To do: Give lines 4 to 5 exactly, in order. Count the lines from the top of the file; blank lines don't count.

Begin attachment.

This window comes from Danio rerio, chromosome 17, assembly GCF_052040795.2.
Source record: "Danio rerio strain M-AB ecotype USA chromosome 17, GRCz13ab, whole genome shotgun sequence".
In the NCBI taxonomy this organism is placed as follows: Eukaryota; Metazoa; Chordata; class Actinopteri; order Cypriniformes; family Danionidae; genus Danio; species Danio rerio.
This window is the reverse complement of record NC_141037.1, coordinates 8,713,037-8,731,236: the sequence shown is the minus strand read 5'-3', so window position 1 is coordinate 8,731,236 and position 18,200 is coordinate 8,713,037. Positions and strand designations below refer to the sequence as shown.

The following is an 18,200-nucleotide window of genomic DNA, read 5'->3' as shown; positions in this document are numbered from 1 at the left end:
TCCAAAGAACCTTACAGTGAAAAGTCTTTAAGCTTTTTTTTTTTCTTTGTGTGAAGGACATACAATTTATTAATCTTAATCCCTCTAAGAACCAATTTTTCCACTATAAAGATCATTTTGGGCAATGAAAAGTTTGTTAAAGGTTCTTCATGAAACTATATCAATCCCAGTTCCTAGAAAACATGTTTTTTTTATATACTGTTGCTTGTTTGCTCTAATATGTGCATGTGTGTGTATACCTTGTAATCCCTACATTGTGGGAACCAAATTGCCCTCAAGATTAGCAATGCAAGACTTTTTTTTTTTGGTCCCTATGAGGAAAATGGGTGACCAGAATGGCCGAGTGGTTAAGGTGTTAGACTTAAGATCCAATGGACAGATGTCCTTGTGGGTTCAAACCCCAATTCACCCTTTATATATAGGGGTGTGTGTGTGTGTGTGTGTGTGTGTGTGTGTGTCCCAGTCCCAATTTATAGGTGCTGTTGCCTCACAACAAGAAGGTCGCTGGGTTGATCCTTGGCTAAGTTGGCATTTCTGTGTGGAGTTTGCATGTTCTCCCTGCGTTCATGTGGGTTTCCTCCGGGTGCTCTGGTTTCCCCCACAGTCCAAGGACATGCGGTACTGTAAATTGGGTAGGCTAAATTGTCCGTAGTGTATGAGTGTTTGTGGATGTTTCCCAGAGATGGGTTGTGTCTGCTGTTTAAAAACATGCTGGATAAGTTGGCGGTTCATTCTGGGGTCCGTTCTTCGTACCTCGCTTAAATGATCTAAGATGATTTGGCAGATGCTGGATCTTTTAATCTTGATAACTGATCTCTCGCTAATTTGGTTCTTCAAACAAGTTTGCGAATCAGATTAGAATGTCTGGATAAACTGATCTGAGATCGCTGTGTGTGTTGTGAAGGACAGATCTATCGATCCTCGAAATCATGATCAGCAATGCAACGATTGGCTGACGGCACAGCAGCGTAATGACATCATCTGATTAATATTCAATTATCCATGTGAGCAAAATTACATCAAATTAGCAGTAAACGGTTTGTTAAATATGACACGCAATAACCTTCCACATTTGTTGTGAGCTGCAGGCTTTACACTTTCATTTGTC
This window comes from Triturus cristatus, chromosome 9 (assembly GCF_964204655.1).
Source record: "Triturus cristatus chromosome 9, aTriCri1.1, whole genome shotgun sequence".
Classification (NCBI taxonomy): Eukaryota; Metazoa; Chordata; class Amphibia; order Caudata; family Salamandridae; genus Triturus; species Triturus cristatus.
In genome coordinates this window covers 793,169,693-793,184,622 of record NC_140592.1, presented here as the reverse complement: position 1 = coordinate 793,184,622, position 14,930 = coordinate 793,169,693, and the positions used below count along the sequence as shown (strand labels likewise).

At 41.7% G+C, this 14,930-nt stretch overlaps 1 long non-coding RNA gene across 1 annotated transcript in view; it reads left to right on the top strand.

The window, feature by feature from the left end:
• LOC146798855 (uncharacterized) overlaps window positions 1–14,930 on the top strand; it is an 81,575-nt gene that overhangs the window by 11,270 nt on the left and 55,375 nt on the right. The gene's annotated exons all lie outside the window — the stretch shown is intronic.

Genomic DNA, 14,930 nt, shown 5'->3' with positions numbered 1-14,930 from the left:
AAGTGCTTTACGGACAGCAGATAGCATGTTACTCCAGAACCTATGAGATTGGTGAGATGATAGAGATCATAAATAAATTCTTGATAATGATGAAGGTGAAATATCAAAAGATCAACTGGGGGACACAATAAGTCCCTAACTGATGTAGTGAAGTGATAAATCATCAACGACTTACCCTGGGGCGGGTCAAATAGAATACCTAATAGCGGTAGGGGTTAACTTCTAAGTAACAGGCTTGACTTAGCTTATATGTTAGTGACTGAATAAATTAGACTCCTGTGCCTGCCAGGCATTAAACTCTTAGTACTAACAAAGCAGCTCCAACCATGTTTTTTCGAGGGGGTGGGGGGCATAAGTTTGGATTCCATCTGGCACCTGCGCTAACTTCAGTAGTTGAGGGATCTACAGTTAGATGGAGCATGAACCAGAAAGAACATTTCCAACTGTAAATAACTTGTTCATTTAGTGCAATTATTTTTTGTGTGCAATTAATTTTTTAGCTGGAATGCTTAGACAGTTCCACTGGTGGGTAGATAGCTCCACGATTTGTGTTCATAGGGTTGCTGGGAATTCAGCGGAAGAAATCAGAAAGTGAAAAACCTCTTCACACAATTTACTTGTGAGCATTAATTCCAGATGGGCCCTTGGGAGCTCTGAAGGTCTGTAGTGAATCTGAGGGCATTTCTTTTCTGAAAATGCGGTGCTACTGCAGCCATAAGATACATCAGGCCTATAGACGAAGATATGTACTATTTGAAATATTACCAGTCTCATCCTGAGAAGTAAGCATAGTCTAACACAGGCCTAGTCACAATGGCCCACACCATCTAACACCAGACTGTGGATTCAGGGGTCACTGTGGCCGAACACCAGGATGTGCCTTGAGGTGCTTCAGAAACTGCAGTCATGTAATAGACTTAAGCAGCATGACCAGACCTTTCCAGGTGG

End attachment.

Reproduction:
This window is the reverse complement of record NC_141037.1, coordinates 8,713,037-8,731,236: the sequence shown is the minus strand read 5'-3', so window position 1 is coordinate 8,731,236 and position 18,200 is coordinate 8,713,037. Positions and strand designations below refer to the sequence as shown.

The following is an 18,200-nucleotide window of genomic DNA, read 5'->3' as shown; positions in this document are numbered from 1 at the left end: